Texas Congressman Ron Paul is beefing up his campaign organization in South Florida.
Former Massachusetts Gov. Mitt Romney is pulling out the big guns, with popular, and blunt-talking, New Jersey Gov. Chris Christie trying to drum up support from GOP voters in the Sunshine State while on a previously scheduled trip to Orlando.
These are some of the signs that contenders for the Republican presidential nomination are looking to slow down former U.S. House Speaker Newt Gingrich who has been building after a series of strong debate performances.
It won't be easy.
With less than two months until Florida holds its primary -- the fourth state in the procession that will determine the Republican candidate who will emerge to take on President Barack Obama in 2012 -- Gingrich is gaining momentum as he looks to carry the Sunshine State.
Gingrich is crushing his Republican presidential primary rivals in Florida according to an InsiderAdvantage/Majority Opinion Research poll taken for the Florida Times-Union and released on Wednesday.Noted pollster and pundit Matt Towery, CEO of InsiderAdvantage, had been a Gingrich staffer back in the 1990s but is currently unaffiliated with the former congressional leader or any of the other candidates.
Gingrich tops the poll with 41 percent, followed by former Gov. Mitt Romney of Massachusetts who takes second with 17 percent. Romney took second behind John McCain in the 2008 Florida primary, winning 31 percent and carrying 18 counties. Businessman Herman Cain, who won the Republican Party of Floridas Presidency 5 straw poll in Orlando back in September, stands in third with 13 percent.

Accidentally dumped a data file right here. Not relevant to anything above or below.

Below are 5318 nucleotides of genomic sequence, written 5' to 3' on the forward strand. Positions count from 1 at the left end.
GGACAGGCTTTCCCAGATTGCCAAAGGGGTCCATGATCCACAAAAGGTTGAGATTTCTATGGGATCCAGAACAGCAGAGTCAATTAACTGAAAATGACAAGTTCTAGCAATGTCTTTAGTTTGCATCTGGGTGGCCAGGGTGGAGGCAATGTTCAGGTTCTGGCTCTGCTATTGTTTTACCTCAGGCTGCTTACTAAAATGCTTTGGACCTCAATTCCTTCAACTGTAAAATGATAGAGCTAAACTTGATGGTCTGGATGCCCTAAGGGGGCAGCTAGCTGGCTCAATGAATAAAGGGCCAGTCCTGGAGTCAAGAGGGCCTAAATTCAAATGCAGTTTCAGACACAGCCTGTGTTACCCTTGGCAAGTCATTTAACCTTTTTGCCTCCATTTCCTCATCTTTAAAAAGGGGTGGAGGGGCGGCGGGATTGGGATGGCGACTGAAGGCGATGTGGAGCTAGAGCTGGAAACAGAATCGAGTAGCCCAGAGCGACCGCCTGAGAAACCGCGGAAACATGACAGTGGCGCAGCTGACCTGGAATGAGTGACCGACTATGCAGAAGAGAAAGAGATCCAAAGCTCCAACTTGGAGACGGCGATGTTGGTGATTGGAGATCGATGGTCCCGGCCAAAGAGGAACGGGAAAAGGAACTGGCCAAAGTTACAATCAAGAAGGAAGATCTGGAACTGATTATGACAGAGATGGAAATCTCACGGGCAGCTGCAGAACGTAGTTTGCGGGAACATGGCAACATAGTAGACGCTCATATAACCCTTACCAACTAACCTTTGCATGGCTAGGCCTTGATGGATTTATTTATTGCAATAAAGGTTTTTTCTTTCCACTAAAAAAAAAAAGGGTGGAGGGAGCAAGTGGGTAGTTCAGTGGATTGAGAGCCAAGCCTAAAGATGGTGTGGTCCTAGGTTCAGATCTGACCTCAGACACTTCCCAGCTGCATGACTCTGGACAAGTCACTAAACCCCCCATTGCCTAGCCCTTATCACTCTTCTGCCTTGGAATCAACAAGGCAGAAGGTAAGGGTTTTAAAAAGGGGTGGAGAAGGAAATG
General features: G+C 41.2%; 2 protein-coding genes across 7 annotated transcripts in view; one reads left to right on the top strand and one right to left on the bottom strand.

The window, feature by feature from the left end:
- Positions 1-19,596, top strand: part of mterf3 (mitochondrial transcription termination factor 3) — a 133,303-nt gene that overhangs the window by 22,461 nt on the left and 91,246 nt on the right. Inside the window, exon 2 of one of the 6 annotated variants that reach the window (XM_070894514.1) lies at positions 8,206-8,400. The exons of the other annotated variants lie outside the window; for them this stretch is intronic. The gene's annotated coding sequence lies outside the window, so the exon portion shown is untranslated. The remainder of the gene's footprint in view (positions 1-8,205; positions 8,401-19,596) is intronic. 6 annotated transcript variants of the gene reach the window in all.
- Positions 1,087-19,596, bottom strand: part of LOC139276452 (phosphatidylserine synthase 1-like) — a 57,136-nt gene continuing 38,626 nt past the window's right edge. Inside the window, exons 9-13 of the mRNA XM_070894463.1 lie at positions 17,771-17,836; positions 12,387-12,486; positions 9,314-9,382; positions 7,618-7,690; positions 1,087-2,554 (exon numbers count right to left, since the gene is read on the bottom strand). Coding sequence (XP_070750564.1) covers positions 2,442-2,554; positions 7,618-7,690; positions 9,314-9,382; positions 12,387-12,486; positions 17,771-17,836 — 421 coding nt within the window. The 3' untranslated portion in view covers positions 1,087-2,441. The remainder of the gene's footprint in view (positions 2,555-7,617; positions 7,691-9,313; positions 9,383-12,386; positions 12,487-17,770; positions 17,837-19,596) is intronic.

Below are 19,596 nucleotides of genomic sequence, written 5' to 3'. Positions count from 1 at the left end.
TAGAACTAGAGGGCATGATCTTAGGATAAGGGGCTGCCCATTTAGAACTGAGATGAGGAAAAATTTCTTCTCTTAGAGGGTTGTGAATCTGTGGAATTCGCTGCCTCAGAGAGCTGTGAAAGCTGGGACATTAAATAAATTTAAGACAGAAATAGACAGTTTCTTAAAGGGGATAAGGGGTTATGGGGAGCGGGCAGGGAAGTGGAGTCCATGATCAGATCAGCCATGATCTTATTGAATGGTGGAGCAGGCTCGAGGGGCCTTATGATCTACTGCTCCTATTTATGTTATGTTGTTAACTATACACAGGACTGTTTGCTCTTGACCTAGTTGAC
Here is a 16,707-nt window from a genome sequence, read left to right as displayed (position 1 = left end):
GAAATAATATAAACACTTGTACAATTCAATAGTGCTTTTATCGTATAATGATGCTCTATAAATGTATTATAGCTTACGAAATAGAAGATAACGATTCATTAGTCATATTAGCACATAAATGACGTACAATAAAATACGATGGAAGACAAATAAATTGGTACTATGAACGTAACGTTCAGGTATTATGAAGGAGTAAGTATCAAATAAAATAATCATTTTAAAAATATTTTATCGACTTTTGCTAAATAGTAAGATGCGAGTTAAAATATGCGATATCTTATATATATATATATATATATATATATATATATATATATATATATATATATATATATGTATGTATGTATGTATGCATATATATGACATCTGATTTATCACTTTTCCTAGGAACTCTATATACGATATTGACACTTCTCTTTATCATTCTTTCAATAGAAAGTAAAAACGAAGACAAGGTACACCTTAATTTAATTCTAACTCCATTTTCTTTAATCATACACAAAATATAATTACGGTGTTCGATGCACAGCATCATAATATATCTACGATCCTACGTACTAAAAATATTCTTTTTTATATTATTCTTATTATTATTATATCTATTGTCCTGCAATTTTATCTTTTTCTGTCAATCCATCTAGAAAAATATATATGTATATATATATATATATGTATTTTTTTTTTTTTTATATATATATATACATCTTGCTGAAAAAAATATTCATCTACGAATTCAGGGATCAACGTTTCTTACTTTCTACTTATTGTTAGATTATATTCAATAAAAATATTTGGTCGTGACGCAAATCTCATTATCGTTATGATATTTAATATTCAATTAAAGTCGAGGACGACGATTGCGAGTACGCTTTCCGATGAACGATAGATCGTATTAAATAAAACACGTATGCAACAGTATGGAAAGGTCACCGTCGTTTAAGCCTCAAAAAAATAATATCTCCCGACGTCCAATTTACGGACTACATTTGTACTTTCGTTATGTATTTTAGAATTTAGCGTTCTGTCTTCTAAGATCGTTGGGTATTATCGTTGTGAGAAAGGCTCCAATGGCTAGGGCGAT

The rest of the field follows in single digits. Gov. Rick Perry of Texas takes fourth with 7 percent, followed by another Republican from the Lone Star State -- U.S. Rep. Ron Paul with 4 percent. Paul also ran in the 2008 primary, finishing in fifth place with less than 3.25 percent of the vote. U.S. Rep. Michele Bachmann of Minnesota stands in sixth place with 3 percent, followed by former U.S. Sen. Rick Santorum of Pennsylvania with 1 percent. Three percent back other candidates while 11 percent of those surveyed have no opinion.
The poll of 513 likely Republican primary voters was taken on Nov. 28 and had a margin of error of +/- 4 percent.
In an email sent out to supporters on Wednesday, Gingrich pointed to other signs of momentum in the Sunshine State, noting that he and his wife Callista had held an amazing book signing in Naples, Fla., on Saturday" which drew 900 people in five hours.
Other candidates are also increasing their activities and organizations in Florida. Paul supporters will be opening their South Florida headquarters in Miami on Saturday with plans to open an office in Palm Beach in the weeks to come.
The excitement being generated by Ron Pauls constitutionally-limited government, sound money and pro-growth message has caused the grass-roots support to swell and launch a grass-roots effort to make a tremendous impact here, said Hector Roos, who is coordinating Pauls efforts in South Florida, in a statement on Wednesday.
While Romney had campaigned in the Sunshine State earlier in the week, his team is sending out Gov. Chris Christie of New Jersey --who had been open to running for the nomination himself before announcing that he would not enter the race --to West Palm Beach on Thursday. Christie will campaign for Romney before heading off to Orlando for the Republican Governors Association meeting.
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